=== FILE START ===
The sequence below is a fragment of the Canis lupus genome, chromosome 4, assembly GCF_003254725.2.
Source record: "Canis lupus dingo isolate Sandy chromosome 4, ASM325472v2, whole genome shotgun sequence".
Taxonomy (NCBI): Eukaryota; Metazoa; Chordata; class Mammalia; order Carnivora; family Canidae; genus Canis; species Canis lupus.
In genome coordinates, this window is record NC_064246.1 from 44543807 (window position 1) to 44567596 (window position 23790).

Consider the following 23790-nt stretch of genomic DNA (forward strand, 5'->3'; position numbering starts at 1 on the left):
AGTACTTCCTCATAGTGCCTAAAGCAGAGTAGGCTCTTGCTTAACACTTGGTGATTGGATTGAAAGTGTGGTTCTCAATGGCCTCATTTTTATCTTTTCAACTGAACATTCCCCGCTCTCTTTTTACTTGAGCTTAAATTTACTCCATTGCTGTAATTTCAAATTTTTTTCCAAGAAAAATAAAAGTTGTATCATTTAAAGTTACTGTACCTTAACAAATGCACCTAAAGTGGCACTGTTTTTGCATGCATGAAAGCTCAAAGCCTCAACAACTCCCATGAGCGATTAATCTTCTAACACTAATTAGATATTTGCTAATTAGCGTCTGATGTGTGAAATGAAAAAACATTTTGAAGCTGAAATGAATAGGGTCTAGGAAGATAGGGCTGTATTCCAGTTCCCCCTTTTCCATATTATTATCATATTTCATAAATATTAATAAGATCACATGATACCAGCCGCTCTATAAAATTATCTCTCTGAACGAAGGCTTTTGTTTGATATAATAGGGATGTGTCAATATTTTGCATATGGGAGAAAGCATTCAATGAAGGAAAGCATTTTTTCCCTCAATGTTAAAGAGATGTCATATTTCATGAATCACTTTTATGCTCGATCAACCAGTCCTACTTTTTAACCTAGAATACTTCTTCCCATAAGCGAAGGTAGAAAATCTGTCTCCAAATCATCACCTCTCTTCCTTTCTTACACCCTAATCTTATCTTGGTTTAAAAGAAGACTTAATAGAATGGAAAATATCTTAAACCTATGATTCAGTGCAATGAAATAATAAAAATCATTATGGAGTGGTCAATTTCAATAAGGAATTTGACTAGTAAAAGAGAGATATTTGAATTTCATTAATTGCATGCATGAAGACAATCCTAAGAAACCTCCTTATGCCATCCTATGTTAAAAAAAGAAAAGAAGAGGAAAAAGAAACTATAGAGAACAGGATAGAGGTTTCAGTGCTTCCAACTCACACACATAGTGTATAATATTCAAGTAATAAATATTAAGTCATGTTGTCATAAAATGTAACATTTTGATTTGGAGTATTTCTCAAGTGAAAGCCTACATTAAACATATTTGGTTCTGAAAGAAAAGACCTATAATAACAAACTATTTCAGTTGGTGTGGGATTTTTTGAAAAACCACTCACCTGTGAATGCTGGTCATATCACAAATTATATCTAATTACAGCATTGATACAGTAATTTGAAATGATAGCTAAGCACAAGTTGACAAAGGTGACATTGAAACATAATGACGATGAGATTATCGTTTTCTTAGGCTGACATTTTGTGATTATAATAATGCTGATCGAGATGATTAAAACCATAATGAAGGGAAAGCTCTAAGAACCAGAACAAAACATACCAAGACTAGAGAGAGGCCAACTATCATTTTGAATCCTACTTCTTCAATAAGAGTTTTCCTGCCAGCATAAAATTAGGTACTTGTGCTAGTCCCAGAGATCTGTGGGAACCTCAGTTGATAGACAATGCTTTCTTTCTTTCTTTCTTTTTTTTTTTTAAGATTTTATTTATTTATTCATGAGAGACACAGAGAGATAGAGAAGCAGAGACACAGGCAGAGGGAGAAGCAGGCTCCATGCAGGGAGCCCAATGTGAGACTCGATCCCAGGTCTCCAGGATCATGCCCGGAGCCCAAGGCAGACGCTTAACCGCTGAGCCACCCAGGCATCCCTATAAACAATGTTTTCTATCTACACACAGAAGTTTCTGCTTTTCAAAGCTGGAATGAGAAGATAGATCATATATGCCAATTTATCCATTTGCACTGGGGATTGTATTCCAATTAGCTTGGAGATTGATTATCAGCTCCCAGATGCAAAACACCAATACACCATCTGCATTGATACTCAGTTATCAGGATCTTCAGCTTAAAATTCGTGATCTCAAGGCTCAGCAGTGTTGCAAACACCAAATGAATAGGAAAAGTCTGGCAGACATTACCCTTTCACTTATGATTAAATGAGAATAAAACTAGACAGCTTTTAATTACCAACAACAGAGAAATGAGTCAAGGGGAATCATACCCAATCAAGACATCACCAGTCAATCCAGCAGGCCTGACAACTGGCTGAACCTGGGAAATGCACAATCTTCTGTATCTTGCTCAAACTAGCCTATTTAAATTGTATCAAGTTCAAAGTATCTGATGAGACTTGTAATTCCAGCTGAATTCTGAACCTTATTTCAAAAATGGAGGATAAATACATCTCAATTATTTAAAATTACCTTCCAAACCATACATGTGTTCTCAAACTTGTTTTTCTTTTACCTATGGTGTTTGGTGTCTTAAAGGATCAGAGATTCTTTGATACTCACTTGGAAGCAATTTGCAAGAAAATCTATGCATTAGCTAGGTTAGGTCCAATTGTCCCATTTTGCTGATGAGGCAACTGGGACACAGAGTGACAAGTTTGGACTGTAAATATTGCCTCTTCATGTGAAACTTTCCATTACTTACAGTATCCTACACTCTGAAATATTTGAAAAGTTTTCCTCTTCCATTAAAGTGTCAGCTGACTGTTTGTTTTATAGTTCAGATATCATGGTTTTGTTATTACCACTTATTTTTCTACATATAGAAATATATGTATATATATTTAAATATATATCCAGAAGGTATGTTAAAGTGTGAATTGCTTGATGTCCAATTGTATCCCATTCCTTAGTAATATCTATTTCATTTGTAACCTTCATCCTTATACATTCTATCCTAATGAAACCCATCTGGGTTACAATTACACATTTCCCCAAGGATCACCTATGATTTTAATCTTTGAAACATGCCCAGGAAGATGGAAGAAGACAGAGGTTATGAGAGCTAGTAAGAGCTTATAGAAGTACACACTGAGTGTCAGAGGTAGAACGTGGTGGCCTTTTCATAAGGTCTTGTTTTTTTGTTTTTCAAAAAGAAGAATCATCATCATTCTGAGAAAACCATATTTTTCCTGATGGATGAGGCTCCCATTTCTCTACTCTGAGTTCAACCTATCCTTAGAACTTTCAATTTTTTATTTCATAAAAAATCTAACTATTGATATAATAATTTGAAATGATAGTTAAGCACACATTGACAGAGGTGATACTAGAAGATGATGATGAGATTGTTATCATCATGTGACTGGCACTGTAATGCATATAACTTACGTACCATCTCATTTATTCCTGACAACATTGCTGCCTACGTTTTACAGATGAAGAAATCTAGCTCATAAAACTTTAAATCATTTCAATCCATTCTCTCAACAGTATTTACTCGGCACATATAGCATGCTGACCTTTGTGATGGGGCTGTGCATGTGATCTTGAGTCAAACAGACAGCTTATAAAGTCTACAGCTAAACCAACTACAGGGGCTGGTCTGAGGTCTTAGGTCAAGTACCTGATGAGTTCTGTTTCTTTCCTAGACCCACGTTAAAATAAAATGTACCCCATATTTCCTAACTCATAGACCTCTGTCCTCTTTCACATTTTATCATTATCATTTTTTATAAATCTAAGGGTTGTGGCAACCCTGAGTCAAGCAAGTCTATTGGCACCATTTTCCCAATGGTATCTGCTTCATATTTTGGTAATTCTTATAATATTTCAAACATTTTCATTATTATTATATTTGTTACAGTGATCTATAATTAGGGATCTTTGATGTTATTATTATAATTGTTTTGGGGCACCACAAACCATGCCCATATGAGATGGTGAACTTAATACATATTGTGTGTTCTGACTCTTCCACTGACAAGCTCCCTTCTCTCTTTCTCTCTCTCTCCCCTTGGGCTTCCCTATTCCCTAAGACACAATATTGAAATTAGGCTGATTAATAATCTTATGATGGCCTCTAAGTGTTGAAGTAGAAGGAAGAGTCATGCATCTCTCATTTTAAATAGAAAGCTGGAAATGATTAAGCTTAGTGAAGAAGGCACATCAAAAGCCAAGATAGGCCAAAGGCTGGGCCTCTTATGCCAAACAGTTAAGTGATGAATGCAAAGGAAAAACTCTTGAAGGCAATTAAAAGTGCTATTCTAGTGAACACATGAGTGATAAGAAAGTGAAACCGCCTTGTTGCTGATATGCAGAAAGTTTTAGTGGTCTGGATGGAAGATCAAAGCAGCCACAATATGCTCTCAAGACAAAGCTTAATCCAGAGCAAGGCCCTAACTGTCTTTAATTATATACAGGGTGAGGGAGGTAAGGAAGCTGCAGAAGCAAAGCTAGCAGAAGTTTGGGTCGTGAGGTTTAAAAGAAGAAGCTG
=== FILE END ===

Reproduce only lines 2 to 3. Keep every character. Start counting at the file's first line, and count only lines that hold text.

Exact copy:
Source record: "Canis lupus dingo isolate Sandy chromosome 4, ASM325472v2, whole genome shotgun sequence".
Taxonomy (NCBI): Eukaryota; Metazoa; Chordata; class Mammalia; order Carnivora; family Canidae; genus Canis; species Canis lupus.